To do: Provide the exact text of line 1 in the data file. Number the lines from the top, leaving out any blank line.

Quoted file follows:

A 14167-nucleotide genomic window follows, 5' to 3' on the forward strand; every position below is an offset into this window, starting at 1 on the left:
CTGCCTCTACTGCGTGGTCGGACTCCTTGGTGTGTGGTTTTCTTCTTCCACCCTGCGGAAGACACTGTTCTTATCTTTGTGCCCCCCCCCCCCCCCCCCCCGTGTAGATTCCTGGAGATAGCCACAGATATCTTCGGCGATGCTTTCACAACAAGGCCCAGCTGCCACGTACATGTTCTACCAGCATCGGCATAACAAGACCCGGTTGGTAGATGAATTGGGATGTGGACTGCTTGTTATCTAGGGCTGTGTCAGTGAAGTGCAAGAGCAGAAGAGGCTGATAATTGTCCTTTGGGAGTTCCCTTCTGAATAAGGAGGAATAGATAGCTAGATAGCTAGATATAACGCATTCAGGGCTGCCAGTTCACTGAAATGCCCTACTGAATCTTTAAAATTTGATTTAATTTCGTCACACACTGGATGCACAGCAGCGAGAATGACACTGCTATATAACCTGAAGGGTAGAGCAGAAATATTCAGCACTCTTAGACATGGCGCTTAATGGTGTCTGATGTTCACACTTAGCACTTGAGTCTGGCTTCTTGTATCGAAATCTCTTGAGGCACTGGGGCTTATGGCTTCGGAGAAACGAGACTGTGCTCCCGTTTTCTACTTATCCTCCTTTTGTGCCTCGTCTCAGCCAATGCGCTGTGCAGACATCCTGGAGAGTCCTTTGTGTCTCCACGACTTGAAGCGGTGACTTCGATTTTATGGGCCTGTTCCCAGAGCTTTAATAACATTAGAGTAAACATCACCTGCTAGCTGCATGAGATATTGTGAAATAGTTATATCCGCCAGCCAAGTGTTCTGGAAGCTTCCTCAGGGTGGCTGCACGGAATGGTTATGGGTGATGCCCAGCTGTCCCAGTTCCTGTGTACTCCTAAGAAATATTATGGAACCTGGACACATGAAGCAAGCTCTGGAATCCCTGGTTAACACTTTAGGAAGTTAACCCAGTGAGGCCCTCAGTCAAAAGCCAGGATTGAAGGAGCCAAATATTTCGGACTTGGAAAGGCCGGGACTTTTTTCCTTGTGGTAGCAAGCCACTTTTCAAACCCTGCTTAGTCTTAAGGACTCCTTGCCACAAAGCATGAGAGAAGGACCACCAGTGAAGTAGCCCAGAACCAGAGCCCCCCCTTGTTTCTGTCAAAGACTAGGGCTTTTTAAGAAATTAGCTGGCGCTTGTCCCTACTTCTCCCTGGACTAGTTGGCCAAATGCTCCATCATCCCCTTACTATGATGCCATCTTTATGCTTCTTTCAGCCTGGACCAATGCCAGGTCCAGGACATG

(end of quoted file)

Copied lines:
A 14167-nucleotide genomic window follows, 5' to 3' on the forward strand; every position below is an offset into this window, starting at 1 on the left: